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Bitcoin Government United States

IRS: Bitcoin Is Property, Not Currency 273

Posted by Soulskill
from the cryptoproperty-doesn't-have-the-same-ring-to-it dept.
An anonymous reader sends this news from Bloomberg: "The U.S. government will treat Bitcoin as property for tax purposes, applying rules it uses to govern stocks and barter transactions, the Internal Revenue Service said in its first substantive ruling on the issue. Today's IRS guidance will provide certainty for investors, along with potential income-tax liability. Under the ruling, purchasing a $2 cup of coffee with Bitcoins bought for $1 would trigger $1 in capital gains for the coffee drinker and $2 of income for the coffee shop. ... Under the IRS ruling, Bitcoin investors would be treated like stock investors. Bitcoins held for more than a year and then sold would pay the lower tax rates applicable to capital gains — a maximum of 23.8 percent compared with the 43.4 percent top rate on property sold within a year of purchase. For investors with losses, U.S. tax law allows taxpayers to subtract capital losses from any capital gains. They can also subtract up to $3,000 of capital losses a year from ordinary income.'"
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IRS: Bitcoin Is Property, Not Currency

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  • by RightSaidFred99 (874576) on Tuesday March 25, 2014 @03:13PM (#46577181)

    It's self evident. And it doesn't especially "legitimize" Bitcoin. If you don't pay your taxes on profits from selling crack cocaine they can get you for that.

    Like anything else someone thinks has 'value', you bought something and then you sold it or exchanged it for goods - that transaction is taxable.

  • Re:At last (Score:2, Insightful)

    by RightSaidFred99 (874576) on Tuesday March 25, 2014 @03:14PM (#46577199)
    Would it surprise you to know that selling heroine illegally falls under the same set of guidelines? This does not legitimize anything. Bitcoin is no more a currency than junk penny stocks are.
  • by bobbied (2522392) on Tuesday March 25, 2014 @03:40PM (#46577451)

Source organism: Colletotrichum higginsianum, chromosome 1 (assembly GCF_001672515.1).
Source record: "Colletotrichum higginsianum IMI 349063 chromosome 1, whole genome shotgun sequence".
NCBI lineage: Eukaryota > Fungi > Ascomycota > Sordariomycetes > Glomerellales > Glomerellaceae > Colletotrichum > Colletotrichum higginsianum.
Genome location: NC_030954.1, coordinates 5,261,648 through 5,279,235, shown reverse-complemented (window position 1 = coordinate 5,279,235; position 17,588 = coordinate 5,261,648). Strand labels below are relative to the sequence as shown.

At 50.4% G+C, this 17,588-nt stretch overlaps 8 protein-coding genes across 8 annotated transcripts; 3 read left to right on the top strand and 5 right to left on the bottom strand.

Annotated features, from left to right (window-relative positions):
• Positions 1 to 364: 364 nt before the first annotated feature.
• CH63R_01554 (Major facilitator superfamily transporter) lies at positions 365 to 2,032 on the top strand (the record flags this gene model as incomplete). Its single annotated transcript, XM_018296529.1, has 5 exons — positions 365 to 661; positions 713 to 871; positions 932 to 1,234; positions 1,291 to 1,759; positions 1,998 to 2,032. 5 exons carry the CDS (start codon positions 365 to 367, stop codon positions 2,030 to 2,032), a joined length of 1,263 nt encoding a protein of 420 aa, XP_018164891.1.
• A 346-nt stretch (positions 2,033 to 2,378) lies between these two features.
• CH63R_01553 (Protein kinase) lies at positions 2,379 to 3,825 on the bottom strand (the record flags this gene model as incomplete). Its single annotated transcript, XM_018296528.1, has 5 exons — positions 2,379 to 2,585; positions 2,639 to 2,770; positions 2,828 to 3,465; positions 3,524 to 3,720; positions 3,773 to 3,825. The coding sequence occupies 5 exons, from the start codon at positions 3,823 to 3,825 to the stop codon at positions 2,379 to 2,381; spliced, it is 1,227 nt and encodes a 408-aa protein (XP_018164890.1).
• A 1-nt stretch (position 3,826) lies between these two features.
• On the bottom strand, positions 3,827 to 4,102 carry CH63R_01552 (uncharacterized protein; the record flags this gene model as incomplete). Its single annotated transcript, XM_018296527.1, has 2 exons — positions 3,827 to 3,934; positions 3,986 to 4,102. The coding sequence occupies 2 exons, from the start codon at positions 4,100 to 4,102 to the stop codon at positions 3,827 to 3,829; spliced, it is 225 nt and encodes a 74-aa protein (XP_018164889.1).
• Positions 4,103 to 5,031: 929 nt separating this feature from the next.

Which I suggest you do ASAP..

  • by VortexCortex (1117377) <VortexCortex@@@project-retrograde...com> on Tuesday March 25, 2014 @03:41PM (#46577465)

    Oh that's great news! Because that means I can give the property value assessor the finger! I don't owe the IRS any increased taxes due to my property's appreciation since I haven't sold it at a gain! WOW!

  • I would think this is really bad news in disguise for bitcoin, because it discourages the use of bitcoin for commerce both because of the tax issue and because of the reporting requirements. (Who wants to deal with computing a wash sale just to buy a cup of coffee?)

    If they'd ruled it was a currency, you'd still have to deal with taxes and a raftload of paperwork (plus a whole slew of specific regulations for currency exchange to boot). You can't have a legitimate medium of exchange *and* be free of taxes and paperwork, they're (if you'll pardon the pun) two sides of the same coin. That's been one of the deep flaws in the thought processes of Bitcoin fanboys all along - the failure the recognize that along with real world legitimacy comes all the other baggage of the real world.

  • by NicBenjamin (2124018) on Tuesday March 25, 2014 @06:07PM (#46578997)

    First off if you're in a state that actually spends only 8% of it's SDP you're in a minority. Most states are in 9% or 10% range. More people live in one state that's above 11% (Cali) then all sub-9% states combined.

    The Feds support a lot of state-level spending through indirect programs. Student aid like Pell Grants, Race to the Top money, and support for police allows a lot of libraries to be built.

    The NSA, billion-dollar-bombers, and campaign contributors only actually add up to a small fraction of the Federal budget. A huge chunk is transfer payments set up before most campaign contributors were born. Medicare and Social Security alone are a majority of Federal spending in the 2010-2019 period. Medicaid is another fairly large chunk, this year ObamaCare subsidies kick in, with Pell grants, Earned Income Credit, military retirements, the VA, etc. I'd estimate 2/3-3/4 of Federal spending is simply the Feds shuffling money from the accounts of some Americans into the accounts of American who American voters have decided deserve the money more.

    The "Billion-dollar-bombers" could be gotten rid of easily in theory. In practice those pesky American voters tend to look on defense cuts as encouraging Putin to be Hitler Mk. II, so it's unlikely they'll be cut. Whatever it's other crimes, the NSA budget is a rounding error (literally: $11 Billion is under 1/3 of a percent of the total) on the Federal total. "Handouts" to campaign contributors tend to be exaggerated. There's generally no quid-pro-quo. What happens is the company that would be a shoe-in if the government decided to study the effect of dung beetle blood on the flu virus finds a candidate who supports studying dung beetle blood and sends him a check. If Congressional votes could actually be easily bought then we wouldn't have a DRIC project, we'd have a second span to the Ambassador Bridge.

    Which means that when Federal spending cuts get talked about proposals tend to be both ambitious and vague (ie: every Paul Ryan "budget" ever) or specific and miniscule (like your proposal, which the NSA's 0.31% off Federal spending). The specific/miniscule cuts that could actually get passed would almost certainly include most support for states and cities because Congress doesn't get yelled at when Jindal has to expel scholarship students from Louisiana State.

Hold on to the root.

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